American Elephants


If Trump Didn’t Tweet It, It Isn’t News for Today’s Media by The Elephant's Child

Salena Zito has become one of the more interesting reporters on matters Trump, because she actually goes out and talks to the Trump supporters who voted for him. In her column at the New York Post on Saturday, she wrote from Glen Dale, West Virginia, that “Bad news travels fast, Good news, meanwhile, doesn’t seem to travel at all.

Last weekend in Beijing, as part of his 12-day trip to Asia, President Trump announced that the US and China had signed an $83.7 billion memorandum of understanding to create a number of petrochemical projects in West Virginia over the next 20 years.

If the agreement holds tight, it is an economic game changer for the state.  And yet, speaking to the locals here, you wouldn’t even know it had happened.

“I am surprised I heard nothing about it on the national news, nor in my local paper and newscasts,” said Jerald Stephens, 67, a West Virginia native and union rep, who has been a keen observer of local politics for as long as he can remember.

The BBC and CNN covered the news in their business sections, while The New York Times picked up a short story by The Associated Press on the deal. The stories’ headlines were muted; their placement low-key.

Paul Scracic, political science professor at nearby Youngstown State University said that such an investment, three times the total annual budget for the department of energy would have been front-page news.

President Trump didn’t tweet about that, which is apparently the source for the media’s reports about the President. Easy, you don’t have to talk to anyone, just log on to twitter. Go out and talk the people? Nah.

So far the details are scant, but China Energy will invest nearly $84 billion in West Virginia, the biggest of the $250 billion deals Trump signed with China. The first efforts are scheduled to begin in six to eight months  with building two natural gas-fired power plants, likely in Brooke and Harrison counties which have major job and population losses over the past 30 years. West Virginia, understandably. is a solid red state. But voters in the areas of Pennsylvania and Ohio that also represent our coal and natural-gas areas matter as well.

The media usually mocks Trump’s promise of jobs to the Heartland as empty campaign rhetoric. Apparently to get their attention he has to shout about it on Twitter.

Tom Lifson of American Thinker also commented on the lack of media attention, and how much the deal tentatively offers”

Although the deal’s non-binding, it was welcomed in a state that’s borne the brunt of coal’s long-term decline. West Virginia Governor Jim Justice, a coal and real estate mogul elected to office last year, has lobbied the Trump administration to prop up the state’s coal-mining sector.

“Expanding Appalachia’s energy infrastructure, including developing a regional storage hub and market for natural gas liquids, will have a transformative effect on our economy, our security and our future,” U.S. Senator Shelley Moore Capito, a West Virginia Republican, said in the statement.

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About Draining That Swamp… by The Elephant's Child

How about a little good news for a change? You may be astonished to learn that it comes from Canada. Conrad Black says that “the Canadian media has failed in its coverage of the biggest political news in the world in many years. Trump is the most successful U.S. president since Reagan.” (Do read the whole thing.)

But no one relying on the Canadian media would be aware that he has more than doubled the economic growth rate, reduced illegal immigration by about 80 per cent, withdrawn from the insane Paris Climate accord, helped add trillions to U.S. stock market values, created nearly two million new jobs, led the rout of ISIL, and gained full Chinese adherence to the unacceptability of North Korean nuclear military capability. He will probably pass the greatest tax cuts and reforms since Reagan, if not Lyndon Johnson, by Christmas, and may throw out the most unpopular feature of Obamacare, the coercive mandate, with it.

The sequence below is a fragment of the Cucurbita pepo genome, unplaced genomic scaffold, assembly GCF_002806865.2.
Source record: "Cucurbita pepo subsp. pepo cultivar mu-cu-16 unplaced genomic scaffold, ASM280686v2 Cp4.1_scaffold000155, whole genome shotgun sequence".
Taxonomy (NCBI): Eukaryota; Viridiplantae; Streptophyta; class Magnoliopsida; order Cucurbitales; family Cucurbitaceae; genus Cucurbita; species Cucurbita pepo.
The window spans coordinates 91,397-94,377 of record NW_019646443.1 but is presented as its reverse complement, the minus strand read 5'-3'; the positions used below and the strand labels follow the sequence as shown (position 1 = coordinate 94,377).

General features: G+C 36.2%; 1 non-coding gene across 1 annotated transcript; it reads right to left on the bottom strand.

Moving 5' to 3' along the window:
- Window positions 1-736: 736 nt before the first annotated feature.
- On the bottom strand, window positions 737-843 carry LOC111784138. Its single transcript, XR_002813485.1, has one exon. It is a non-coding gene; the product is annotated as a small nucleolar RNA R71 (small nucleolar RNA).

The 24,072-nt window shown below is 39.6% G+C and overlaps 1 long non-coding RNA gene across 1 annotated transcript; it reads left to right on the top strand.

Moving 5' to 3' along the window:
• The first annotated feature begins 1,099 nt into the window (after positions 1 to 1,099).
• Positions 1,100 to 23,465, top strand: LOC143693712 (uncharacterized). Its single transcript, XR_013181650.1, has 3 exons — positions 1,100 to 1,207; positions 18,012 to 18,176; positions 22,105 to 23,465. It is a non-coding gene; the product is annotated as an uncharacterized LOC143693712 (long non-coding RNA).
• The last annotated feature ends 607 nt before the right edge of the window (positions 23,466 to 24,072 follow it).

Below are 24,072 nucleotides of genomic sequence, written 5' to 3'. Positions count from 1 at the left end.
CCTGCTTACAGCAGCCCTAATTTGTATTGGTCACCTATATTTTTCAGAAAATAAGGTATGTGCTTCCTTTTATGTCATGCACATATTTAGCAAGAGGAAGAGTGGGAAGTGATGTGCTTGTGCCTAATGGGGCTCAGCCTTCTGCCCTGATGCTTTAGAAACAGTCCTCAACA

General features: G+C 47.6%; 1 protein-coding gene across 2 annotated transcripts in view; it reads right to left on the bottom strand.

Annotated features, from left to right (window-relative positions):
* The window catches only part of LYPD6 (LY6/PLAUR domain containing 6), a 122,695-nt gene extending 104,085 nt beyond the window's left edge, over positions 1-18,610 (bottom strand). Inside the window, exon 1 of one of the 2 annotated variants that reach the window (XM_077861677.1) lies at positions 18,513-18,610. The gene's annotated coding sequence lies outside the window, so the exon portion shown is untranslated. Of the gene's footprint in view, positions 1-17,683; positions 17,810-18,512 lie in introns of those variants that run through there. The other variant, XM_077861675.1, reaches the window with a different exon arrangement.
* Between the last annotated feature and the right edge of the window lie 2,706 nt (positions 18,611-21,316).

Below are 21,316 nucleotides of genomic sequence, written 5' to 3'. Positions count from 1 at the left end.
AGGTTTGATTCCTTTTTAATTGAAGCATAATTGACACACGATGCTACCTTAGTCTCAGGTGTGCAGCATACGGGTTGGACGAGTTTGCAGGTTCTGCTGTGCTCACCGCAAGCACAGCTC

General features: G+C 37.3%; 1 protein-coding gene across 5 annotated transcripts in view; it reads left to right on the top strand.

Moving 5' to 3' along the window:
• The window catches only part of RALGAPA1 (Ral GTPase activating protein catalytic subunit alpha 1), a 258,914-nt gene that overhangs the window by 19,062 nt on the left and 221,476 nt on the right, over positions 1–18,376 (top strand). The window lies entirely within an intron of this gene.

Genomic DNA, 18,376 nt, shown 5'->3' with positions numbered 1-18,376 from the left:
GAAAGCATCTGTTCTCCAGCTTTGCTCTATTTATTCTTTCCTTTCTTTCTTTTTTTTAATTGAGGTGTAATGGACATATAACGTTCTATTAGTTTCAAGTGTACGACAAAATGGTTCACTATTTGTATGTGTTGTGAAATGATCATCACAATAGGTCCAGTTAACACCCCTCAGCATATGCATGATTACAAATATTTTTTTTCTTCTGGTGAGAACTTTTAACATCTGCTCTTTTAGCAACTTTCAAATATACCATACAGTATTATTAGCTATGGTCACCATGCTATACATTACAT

And here’s Victor Davis Hanson at American Greatness:

After 10 months of governance, Trump’s deregulations, a foreign policy of principled realism, energy agendas, judicial appointments, efforts at tax reform and health care recalibration, cabinet appointments, and reformulation at the Departments of Education, the EPA, and Interior seem so far conservative to the core.

In the few areas where Trump conceivably differed from his 16 primary Republican rivals—immigration, trade, and foreign policy—the 20th-century Republican/conservative orthodoxy was actually closer to Trump’s positions than to those of recent Republican nominees, John McCain or Mitt Romney.

Vast majorities of conservatives always favored enforcement of federal immigration law rather than tolerance of sanctuary cities. They wanted to preserve legal, meritocratic, diverse, and measured immigration, not sanction open borders. And they championed the melting pot over the identity politics of the salad bowl.

After the daily criticism and angst from the junior journalists, it’s nice to hear about the president’s accomplishments for a change, for there are a lot of them.  A little celebration is in order.



The Ongoing Struggle over Immigration is — Ongoing by The Elephant's Child

Remember the outcry from the Left when President Trump said he was going to temporarily ban immigration from certain majority Muslim nations? Judges erupted. Can’t do that. Religious freedom. Can’t be banning anyone from coming to the United States. Open borders. We are a nation of immigrants. Give me your tired your poor, your huddled masses etc. etc. National Review commented:—

Trump’s plan, even in its most primitive iterations, always has been based on the entirely commonsensical principle that America’s immigration policy should serve American interests. Taking this as a starting point, Trump laid out a ten-point policy that emphasizes securing the border, enforcing immigration laws, prioritizing the removal of criminal aliens, and creating the legal and economic disincentives necessary to reduce illegal immigration in the long term.